Don't miss a freebie, deal, or new release.Join Now!
banner with headshot and name

La pura vida in Costa Rica

Playa Jacó from a nearby hill

Playa Jacó from a nearby hill on our morning hike.

Over the winter break, we traveled to Costa Rica. In addition to time at the beach, I got to meet my oldest uncle—who married a Costa Rican woman and moved to Central America in the late 50s—and many cousins and extended family for the first time.

What a beautiful country! Lush, fog-capped mountains, gorgeous beaches, and lots of jungle. Paradise.

San Jose had incredible temps in the mid-to-high 70s (Fahrenheit, obvs) during the day, with cool breezes and plenty of sunshine. On Christmas, I wore a light sweater to sit outside on the restaurant patio. The weather reminded me of the California coast. Surrounded by tall, green mountains, this centrally located city is breathtaking, but sits several hours from the ocean.

Gwen on a coffee plantation

Me on the coffee plantation

coffee bean plant

Coffee beans on my cousins' plantation

Costa Rica Mountains

View from a highpoint on the way to Jacó from San Jose.

After a quick visit with my new-to-me family—including  tour of their small coffee plantation—we spent almost a week on the Pacific coast in Playa Jacó. My weather app said it would be 85° F every day, but apparently that really means:

Temps in Jacó

Wait, it feels like what???

Jacó was a two-showers-a-day kind of place. The minute we left the condo, we were covered in beads of sweat from head to toe.


To cope, we usually spent the middle of the day inside—can you say siesta?—or in the water. The ocean temperature was probably in the low 80s. Absolutely perfect. We tried to either hike or run early in the morning, and catch the sunset every evening.

Playa Jacó

Playa Jacó on a morning run.

dog on trail

This little dog “led” us to the ruins of a half-built party venue on the side of the hill overlooking Jacó.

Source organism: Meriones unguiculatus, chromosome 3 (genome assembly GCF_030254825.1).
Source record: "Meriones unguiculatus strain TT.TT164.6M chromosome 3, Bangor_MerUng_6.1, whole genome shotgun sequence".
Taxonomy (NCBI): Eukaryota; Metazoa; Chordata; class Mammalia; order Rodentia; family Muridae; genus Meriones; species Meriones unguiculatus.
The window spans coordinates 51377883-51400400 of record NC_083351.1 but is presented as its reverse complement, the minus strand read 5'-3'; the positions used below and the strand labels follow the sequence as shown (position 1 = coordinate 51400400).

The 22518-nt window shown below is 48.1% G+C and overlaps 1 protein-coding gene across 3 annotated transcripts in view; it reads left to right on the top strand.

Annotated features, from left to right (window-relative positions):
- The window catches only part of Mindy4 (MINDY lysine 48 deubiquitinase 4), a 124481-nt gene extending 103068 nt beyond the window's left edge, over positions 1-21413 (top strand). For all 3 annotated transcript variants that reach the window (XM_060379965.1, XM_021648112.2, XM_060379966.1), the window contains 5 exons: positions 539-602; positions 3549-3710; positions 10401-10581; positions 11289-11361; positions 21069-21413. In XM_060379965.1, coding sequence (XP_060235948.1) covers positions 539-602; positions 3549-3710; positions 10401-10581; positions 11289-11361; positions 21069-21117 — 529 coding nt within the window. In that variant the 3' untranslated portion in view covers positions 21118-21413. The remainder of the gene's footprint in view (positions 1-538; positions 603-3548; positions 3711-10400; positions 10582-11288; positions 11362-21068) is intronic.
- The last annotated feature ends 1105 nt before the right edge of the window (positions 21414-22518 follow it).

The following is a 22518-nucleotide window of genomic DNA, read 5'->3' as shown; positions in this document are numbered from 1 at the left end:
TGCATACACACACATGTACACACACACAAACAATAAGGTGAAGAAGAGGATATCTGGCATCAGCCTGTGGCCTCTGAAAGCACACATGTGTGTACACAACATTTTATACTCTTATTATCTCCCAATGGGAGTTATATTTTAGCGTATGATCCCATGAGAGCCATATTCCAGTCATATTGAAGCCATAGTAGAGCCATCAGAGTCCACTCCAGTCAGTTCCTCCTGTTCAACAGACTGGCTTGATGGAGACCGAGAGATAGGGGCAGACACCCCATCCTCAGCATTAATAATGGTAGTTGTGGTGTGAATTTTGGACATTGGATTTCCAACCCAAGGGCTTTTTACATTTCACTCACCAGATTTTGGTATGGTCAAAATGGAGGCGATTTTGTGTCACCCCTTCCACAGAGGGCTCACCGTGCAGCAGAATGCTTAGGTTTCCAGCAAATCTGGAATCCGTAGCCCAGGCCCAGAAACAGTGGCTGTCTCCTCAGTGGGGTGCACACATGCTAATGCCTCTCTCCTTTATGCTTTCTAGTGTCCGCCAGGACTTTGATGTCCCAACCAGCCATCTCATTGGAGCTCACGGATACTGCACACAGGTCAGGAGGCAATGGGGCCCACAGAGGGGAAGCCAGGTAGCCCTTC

Ruins of a party venue in Costa Rica

Ruins of the party venue


Everyone came out for the sunsets on Jacó Beach.

We didn't see quite as much wildlife as I had hoped, but still had several encounters with monkeys, saw a colorful parrot in flight, glimpsed a sloth hiding high in a tree, and watched crocodiles sunbathe beneath a bridge. The beach was chock full of tiny crabs, and we also saw cutter ants, a couple of iguanas, several green-and-black frogs, and lots of little lizards.

Monkey on a wire

This electrical wire on the mountain was like a monkey highway.

Here are a couple of super short monkey videos.

capuchin monkey in a tree

Capuchin monkey “hanging out” in Manuel Antonio National Park.

sign: don't feed the monkeys

Keep the monkeys wild!

crab tracks in the sand

Crab tracks in the sand.

Beware of crocodiles sign in Spanish

Beware: cocodrilos!

Crocodiles on the highway to Jacó.

Crocodiles on the highway to Jacó.

Some of the things I noticed:

  • Stray dogs are everywhere, in the city and at the beach, but they pretty much leave everyone alone. However, the dogs force homes and businesses to keep their trash in containers several feet off the ground so the dogs don't get into it.
  • Costa Rica is very environmentally conscious. I loved that they had both regular and composting trash bins, and recycling was common as well.
  • Eggs aren't refrigerated in the grocery stores. I guess this is okay. It must be working for them. I don't eat eggs, so it didn't bother me. 😉
trash bin

Everyone keeps their trash up off the ground, out of reach of stray dogs.

trash bins in Jaco

Organic (compostable) and inorganic trash bins were common in San Jose and Jacó.

eggs and food in grocery store

We saw eggs out on the shelf like this at all the grocery stores.

Tree embedded in curb.

I got nothin'.

If you get a chance, definitely visit Costa Rica for a taste of La Pura Vida! (Translation: The Pure Life, but also a greeting, a general expression that life is good or life could be worse.)

New York-New York: Back-to-back conferences in Manhattan

times square

At the end of July and early August, I spent two consecutive weekends in New York City, mingling with my kind—aka writers, you know, the ones who understand why I stare at the wall and call it “working”—exploring the busy streets on foot, attending workshops, and giving my own presentations (on Scrivener and self-publishing).

The first weekend, I attended the Romance Writers of America (RWA) annual national conference. Imagine 2000 writers and industry professionals, 99% of them women, talking plot, characterization, self-publishing, industry trends, writer’s block, query letters, and work-life balance.